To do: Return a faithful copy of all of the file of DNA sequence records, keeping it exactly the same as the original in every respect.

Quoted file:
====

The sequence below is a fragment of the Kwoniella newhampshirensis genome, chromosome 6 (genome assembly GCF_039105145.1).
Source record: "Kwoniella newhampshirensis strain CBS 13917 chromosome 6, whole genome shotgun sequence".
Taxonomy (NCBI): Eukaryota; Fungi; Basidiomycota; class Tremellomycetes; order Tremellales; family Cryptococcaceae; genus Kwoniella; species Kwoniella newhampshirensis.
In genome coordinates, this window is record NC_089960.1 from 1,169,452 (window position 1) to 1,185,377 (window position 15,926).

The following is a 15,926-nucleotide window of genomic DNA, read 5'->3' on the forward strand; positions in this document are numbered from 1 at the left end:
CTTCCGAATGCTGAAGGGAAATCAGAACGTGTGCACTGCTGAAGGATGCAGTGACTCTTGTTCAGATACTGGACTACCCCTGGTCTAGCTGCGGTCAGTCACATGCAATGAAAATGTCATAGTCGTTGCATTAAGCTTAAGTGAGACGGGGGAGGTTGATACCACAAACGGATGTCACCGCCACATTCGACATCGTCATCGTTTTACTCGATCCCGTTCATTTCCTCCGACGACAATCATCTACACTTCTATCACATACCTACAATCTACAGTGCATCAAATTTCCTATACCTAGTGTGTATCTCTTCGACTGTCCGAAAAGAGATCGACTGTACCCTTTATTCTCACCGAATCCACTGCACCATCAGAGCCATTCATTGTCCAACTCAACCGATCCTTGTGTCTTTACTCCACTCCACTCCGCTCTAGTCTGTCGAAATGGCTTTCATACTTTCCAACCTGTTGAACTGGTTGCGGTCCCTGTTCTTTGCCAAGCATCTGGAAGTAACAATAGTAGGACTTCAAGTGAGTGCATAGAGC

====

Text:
The sequence below is a fragment of the Kwoniella newhampshirensis genome, chromosome 6 (genome assembly GCF_039105145.1).
Source record: "Kwoniella newhampshirensis strain CBS 13917 chromosome 6, whole genome shotgun sequence".
Taxonomy (NCBI): Eukaryota; Fungi; Basidiomycota; class Tremellomycetes; order Tremellales; family Cryptococcaceae; genus Kwoniella; species Kwoniella newhampshirensis.
In genome coordinates, this window is record NC_089960.1 from 1,169,452 (window position 1) to 1,185,377 (window position 15,926).

The following is a 15,926-nucleotide window of genomic DNA, read 5'->3' on the forward strand; positions in this document are numbered from 1 at the left end:
CTTCCGAATGCTGAAGGGAAATCAGAACGTGTGCACTGCTGAAGGATGCAGTGACTCTTGTTCAGATACTGGACTACCCCTGGTCTAGCTGCGGTCAGTCACATGCAATGAAAATGTCATAGTCGTTGCATTAAGCTTAAGTGAGACGGGGGAGGTTGATACCACAAACGGATGTCACCGCCACATTCGACATCGTCATCGTTTTACTCGATCCCGTTCATTTCCTCCGACGACAATCATCTACACTTCTATCACATACCTACAATCTACAGTGCATCAAATTTCCTATACCTAGTGTGTATCTCTTCGACTGTCCGAAAAGAGATCGACTGTACCCTTTATTCTCACCGAATCCACTGCACCATCAGAGCCATTCATTGTCCAACTCAACCGATCCTTGTGTCTTTACTCCACTCCACTCCGCTCTAGTCTGTCGAAATGGCTTTCATACTTTCCAACCTGTTGAACTGGTTGCGGTCCCTGTTCTTTGCCAAGCATCTGGAAGTAACAATAGTAGGACTTCAAGTGAGTGCATAGAGC